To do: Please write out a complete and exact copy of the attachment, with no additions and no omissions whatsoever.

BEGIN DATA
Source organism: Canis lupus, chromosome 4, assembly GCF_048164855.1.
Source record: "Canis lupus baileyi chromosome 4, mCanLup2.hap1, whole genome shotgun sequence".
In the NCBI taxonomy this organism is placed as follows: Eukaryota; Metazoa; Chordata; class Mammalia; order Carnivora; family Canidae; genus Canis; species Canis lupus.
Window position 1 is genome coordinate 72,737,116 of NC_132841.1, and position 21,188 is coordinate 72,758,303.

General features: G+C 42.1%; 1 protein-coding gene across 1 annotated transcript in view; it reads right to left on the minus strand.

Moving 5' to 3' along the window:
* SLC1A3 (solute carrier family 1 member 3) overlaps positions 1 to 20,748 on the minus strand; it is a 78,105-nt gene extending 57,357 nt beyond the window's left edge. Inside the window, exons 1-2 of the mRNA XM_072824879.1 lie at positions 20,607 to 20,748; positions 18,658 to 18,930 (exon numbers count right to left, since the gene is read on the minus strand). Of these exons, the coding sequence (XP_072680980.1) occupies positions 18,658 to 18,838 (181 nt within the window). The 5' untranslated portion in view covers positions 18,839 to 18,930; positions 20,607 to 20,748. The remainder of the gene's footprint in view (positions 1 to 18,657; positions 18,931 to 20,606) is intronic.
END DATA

Source organism: Canis lupus, chromosome 4, assembly GCF_048164855.1.
Source record: "Canis lupus baileyi chromosome 4, mCanLup2.hap1, whole genome shotgun sequence".
In the NCBI taxonomy this organism is placed as follows: Eukaryota; Metazoa; Chordata; class Mammalia; order Carnivora; family Canidae; genus Canis; species Canis lupus.
Window position 1 is genome coordinate 72,737,116 of NC_132841.1, and position 21,188 is coordinate 72,758,303.

General features: G+C 42.1%; 1 protein-coding gene across 1 annotated transcript in view; it reads right to left on the minus strand.

Moving 5' to 3' along the window:
* SLC1A3 (solute carrier family 1 member 3) overlaps positions 1 to 20,748 on the minus strand; it is a 78,105-nt gene extending 57,357 nt beyond the window's left edge. Inside the window, exons 1-2 of the mRNA XM_072824879.1 lie at positions 20,607 to 20,748; positions 18,658 to 18,930 (exon numbers count right to left, since the gene is read on the minus strand). Of these exons, the coding sequence (XP_072680980.1) occupies positions 18,658 to 18,838 (181 nt within the window). The 5' untranslated portion in view covers positions 18,839 to 18,930; positions 20,607 to 20,748. The remainder of the gene's footprint in view (positions 1 to 18,657; positions 18,931 to 20,606) is intronic.